Utah’s AG Speaks at Rally in Favor of Marriage Ban
SALT LAKE CITY -- Utah Attorney General Sean Reyes says his defense of Utah's same-sex marriage ban in a federal appeals court is not motivated by hate.
Reyes said Friday his office is defending Utah's right to define marriage as residents decide. The ban was passed by 66 percent of voters in 2004.
Reyes spoke during a rally at the Capitol attended by about 100 supporters of Utah's same-sex marriage ban.
They gathered to thank Reyes and stand up for what they called traditional marriage a day after a federal appeals court heard arguments about the constitutionality of the law.
Attorney generals in seven states have declined to defend same-sex marriage bans.
Speakers in Utah said marriages between a man and a woman are the only unions that ensure children are raised properly.
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Supporters of Utah's same-sex marriage ban are gathering Friday at the state Capitol to stand up for "traditional marriage" a day after a federal appeals court heard arguments about the constitutionality of the law.
Organizers are urging people to spread the message that marriages between a man and a woman are the only unions that ensure children are raised properly.
"There is only one way to create and properly nurture children," the group says in an email promoting the event, "and that is with a mother and a father."
The coalition is also reminding people that just last weekend a leader in The Church of Jesus Christ of Latter-day Saints reiterated the church's opposition to gay marriage, calling on church members not to buckle under the pressure of a growing movement on social media and elsewhere by advocates who want to make gay marriage legal.
"While many governments and well-meaning individuals have redefined marriage, the Lord has not," said Neil L. Andersen, of the Quorum of the Twelve, on Saturday during the biannual general conference in Salt Lake City.
During a hearing Thursday in Denver, three judges of the 10th Circuit Court of Appeals appeared divided about whether to uphold a ruling by a federal judge that overturned Utah's gay marriage ban. A ruling is expected in the coming months.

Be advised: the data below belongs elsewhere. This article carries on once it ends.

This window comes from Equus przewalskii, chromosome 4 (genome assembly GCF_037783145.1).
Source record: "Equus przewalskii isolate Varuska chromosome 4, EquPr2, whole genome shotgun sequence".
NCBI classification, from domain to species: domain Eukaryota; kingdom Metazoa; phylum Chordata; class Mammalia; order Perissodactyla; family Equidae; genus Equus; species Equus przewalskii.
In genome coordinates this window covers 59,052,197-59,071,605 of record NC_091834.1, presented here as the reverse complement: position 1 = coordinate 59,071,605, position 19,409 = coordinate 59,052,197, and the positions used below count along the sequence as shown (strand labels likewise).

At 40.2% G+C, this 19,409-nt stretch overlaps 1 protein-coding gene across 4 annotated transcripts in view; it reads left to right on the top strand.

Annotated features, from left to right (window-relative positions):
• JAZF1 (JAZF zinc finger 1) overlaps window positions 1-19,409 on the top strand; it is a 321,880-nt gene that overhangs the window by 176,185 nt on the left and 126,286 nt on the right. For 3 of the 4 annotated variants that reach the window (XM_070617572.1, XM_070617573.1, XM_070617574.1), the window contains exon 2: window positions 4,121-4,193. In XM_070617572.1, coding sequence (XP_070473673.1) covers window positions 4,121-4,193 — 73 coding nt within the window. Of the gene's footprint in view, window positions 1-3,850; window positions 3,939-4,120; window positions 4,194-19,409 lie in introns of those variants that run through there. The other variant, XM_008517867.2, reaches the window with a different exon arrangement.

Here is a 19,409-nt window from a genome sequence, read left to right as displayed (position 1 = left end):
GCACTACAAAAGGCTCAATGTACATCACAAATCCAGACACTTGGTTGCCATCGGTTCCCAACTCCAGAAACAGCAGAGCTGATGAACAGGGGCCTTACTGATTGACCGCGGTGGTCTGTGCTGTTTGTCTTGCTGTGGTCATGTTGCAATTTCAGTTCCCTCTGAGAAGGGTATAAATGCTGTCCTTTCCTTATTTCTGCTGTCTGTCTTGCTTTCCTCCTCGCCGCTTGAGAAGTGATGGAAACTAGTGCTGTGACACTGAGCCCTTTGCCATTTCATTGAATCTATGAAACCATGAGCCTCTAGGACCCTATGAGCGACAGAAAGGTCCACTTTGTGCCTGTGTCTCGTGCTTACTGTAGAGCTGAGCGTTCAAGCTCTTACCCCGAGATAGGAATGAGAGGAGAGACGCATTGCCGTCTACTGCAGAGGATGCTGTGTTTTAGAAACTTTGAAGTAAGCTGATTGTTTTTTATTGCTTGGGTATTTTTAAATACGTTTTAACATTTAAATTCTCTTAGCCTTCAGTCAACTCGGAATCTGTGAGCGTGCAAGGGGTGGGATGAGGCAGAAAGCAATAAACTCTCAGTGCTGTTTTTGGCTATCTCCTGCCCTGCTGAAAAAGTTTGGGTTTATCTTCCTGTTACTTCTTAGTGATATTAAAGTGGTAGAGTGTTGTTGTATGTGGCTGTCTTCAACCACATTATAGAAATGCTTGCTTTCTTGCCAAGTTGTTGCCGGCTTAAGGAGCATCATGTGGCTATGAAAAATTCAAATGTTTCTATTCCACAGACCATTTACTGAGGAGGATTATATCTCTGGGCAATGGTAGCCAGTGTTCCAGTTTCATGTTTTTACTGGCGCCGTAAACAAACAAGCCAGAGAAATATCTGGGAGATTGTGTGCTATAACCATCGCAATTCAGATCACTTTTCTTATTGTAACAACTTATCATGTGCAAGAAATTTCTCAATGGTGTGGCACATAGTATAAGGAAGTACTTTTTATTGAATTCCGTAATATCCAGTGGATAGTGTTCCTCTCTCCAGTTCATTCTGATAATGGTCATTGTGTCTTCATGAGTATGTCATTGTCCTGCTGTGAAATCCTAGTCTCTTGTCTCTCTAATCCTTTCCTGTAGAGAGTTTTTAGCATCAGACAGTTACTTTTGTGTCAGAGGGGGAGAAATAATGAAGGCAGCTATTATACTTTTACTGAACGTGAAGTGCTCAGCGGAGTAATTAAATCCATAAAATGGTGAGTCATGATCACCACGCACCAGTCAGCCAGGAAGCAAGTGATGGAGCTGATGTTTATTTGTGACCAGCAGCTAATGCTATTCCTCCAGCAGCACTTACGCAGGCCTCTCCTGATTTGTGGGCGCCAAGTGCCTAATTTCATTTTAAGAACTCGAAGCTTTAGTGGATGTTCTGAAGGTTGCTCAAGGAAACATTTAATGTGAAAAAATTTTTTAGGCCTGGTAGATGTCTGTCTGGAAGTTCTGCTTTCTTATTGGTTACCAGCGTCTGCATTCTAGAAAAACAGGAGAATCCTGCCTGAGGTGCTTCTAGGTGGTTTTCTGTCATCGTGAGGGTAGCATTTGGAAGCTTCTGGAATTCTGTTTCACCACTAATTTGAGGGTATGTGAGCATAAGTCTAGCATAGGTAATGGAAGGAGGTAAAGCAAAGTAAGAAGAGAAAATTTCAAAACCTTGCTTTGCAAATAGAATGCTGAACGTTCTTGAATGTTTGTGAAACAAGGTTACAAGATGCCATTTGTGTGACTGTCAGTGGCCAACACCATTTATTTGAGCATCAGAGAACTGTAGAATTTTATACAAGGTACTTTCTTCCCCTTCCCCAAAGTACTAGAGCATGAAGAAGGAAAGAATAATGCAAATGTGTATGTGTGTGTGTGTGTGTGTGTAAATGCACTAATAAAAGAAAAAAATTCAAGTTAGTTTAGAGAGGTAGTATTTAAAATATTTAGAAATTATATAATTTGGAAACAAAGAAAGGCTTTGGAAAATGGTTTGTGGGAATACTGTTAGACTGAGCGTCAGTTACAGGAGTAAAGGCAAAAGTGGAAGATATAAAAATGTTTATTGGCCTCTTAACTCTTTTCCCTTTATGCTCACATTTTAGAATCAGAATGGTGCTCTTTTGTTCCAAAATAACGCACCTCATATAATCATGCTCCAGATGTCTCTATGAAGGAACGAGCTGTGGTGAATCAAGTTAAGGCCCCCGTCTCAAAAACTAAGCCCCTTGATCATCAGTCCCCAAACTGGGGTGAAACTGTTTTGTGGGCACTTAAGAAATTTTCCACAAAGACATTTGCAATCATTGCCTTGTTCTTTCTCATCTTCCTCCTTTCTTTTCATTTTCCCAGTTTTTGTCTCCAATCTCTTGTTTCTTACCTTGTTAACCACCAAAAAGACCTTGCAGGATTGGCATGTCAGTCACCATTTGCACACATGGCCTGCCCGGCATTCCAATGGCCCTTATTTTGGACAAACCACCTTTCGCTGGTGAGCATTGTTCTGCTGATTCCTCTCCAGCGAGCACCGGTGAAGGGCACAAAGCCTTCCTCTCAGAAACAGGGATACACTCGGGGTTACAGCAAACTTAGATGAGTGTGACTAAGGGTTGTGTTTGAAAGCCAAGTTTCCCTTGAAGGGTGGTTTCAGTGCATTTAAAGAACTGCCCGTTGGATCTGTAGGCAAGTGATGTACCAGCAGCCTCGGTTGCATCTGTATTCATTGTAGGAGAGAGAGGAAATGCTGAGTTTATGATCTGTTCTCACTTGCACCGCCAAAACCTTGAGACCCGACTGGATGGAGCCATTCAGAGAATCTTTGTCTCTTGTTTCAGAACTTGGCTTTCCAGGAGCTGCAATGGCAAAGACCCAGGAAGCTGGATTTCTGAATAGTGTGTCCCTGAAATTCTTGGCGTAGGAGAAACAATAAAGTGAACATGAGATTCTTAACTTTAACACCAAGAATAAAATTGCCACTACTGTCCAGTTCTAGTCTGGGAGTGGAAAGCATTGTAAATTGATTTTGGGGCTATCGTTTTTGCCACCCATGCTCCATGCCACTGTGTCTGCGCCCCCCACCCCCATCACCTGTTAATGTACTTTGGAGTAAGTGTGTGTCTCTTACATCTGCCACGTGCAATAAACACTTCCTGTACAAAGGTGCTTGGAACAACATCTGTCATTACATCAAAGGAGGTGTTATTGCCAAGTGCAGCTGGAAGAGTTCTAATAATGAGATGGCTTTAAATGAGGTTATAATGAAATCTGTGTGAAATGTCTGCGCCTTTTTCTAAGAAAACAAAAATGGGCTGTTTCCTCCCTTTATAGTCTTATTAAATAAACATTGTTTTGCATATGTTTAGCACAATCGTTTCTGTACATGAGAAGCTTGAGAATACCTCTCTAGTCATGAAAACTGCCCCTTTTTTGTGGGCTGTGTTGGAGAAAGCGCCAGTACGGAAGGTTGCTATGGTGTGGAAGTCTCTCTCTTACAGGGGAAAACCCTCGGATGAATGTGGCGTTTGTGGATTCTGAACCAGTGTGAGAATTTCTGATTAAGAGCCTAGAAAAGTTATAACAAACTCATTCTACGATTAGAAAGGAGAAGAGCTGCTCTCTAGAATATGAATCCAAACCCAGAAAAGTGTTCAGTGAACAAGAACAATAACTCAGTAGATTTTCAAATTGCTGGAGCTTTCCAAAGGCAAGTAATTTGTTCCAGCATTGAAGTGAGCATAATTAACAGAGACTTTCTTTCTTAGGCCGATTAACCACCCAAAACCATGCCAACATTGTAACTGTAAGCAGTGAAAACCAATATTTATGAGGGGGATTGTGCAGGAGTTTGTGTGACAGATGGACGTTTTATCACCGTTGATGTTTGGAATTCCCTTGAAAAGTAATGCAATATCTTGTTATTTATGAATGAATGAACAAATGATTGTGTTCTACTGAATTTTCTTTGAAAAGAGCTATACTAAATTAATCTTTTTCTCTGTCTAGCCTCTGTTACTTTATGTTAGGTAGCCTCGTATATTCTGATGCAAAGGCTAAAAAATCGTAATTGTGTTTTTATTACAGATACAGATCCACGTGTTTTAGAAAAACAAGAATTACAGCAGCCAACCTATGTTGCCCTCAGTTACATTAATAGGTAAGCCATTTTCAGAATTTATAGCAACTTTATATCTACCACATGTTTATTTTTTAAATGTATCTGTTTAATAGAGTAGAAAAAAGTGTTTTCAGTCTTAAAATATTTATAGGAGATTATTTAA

The 10th Circuit has a hearing on Oklahoma's ban next week. There are nine gay marriage cases pending in federal appeals courts around the country, but none have ruled yet.
After the U.S. Supreme Court last year ruled that a law forbidding the federal government from recognizing same-sex marriages was unconstitutional, eight federal judges have struck down state bans on gay marriage or on the recognition of same-sex marriages from other states.
The climate has significantly changed since 2004, when several states including Oklahoma and Utah, passed the bans. Polls show a majority of Americans back same-sex unions today.
The coalition of supporters plans to use Friday's event to thank Utah Attorney General Sean Reyes and other state officials for defending the ban. Utah is spending up to $300,000 to have a team of three outside attorneys defend the law in appeals court.
Utah's attorney argued Thursday that the Supreme Court left the definition of marriage to states, and that the lower court judges have erred. The state has argued that the ban should be upheld because traditional marriage is the optimal environment for raising children. But under questioning Thursday, Gene Schaerr, who represented Utah, acknowledged the ban harms children of same-sex couples and that the state has no scientific evidence showing gays are worse parents than heterosexuals.